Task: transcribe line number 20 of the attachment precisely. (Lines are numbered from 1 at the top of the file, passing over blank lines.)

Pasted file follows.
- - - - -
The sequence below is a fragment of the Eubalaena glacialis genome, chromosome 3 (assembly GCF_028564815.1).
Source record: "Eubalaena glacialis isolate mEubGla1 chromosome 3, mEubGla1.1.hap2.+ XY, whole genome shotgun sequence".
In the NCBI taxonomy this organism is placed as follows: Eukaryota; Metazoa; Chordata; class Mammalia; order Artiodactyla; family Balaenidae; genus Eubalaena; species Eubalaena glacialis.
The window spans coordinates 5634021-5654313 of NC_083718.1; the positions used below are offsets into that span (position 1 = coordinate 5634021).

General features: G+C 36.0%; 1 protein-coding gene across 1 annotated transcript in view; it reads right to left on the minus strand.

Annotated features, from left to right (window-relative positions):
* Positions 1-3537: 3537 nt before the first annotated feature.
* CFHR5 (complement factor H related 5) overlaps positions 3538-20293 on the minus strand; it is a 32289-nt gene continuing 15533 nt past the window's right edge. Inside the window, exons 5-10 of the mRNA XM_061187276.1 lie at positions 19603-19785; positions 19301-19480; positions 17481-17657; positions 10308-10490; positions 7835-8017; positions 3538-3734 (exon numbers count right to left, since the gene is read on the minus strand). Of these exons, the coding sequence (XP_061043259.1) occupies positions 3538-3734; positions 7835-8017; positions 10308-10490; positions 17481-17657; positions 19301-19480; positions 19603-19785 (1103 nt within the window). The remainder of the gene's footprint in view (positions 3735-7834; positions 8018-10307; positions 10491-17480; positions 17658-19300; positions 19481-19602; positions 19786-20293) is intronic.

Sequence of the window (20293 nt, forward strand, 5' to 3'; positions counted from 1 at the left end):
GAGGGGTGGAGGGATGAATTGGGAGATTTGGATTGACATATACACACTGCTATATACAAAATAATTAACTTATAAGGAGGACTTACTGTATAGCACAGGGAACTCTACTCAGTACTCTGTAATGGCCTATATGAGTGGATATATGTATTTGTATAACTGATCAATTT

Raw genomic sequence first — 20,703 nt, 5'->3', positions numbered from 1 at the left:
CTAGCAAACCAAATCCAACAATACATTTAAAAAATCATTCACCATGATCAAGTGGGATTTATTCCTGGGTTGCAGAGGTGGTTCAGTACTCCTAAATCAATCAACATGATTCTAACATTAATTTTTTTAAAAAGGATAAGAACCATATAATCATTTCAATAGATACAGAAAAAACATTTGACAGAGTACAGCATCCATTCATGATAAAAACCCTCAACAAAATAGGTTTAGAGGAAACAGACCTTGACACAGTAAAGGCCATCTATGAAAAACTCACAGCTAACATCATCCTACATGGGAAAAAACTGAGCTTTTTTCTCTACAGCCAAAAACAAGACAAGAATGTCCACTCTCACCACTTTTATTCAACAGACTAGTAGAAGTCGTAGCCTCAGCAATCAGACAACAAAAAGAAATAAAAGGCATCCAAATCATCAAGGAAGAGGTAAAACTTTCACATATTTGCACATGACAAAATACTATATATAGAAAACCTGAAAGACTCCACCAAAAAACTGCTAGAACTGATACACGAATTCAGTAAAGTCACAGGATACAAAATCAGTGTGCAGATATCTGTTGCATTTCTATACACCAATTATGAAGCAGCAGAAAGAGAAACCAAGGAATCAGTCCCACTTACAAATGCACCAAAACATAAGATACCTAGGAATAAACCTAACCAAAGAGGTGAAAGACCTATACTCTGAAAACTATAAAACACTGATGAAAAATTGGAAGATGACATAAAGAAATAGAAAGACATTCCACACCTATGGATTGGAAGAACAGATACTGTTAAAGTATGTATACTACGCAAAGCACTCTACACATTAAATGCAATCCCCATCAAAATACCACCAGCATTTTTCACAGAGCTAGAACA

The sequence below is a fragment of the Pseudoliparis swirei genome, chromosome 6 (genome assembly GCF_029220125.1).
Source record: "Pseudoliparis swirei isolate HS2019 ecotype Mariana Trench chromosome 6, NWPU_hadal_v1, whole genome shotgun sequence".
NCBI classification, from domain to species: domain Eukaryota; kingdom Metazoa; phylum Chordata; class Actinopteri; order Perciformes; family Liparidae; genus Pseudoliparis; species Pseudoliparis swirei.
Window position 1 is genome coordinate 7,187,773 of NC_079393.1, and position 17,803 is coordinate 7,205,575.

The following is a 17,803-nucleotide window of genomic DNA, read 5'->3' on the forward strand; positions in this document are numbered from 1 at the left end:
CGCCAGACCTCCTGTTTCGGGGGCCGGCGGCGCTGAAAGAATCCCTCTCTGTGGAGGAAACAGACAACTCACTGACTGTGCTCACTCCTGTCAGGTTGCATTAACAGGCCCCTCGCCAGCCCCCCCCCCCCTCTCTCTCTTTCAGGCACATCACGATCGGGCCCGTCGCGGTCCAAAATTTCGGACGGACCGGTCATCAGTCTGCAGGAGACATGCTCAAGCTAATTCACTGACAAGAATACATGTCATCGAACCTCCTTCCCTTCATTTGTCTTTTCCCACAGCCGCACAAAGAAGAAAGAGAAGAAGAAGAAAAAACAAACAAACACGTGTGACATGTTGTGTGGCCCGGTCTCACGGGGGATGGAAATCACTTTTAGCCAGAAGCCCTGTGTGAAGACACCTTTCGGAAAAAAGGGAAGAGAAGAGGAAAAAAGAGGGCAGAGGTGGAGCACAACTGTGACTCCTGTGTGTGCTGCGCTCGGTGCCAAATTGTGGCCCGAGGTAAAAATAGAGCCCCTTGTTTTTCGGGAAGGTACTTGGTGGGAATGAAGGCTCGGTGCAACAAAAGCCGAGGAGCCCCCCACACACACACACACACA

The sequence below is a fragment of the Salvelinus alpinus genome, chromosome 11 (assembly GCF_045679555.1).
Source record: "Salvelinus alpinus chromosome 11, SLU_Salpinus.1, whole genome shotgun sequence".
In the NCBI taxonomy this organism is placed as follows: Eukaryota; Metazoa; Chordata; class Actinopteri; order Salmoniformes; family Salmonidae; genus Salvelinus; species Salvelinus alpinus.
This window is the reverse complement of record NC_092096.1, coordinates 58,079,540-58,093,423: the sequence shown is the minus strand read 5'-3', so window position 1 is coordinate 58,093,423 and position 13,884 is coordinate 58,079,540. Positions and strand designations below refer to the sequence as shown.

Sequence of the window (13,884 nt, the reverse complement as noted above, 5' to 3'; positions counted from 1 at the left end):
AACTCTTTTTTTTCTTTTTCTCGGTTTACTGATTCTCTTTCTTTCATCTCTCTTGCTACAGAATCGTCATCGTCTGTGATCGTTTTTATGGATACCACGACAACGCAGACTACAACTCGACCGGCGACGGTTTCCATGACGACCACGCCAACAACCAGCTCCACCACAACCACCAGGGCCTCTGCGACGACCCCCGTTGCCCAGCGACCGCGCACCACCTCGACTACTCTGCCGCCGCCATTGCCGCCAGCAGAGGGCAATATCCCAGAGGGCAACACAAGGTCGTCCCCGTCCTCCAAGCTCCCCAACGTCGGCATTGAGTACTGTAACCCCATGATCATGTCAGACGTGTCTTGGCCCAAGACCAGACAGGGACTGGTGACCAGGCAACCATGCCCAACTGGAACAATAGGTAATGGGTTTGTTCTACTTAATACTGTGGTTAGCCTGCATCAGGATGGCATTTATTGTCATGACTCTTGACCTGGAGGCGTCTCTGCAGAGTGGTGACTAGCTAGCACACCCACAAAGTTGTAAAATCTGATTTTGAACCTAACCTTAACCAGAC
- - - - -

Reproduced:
Source record: "Salvelinus alpinus chromosome 11, SLU_Salpinus.1, whole genome shotgun sequence".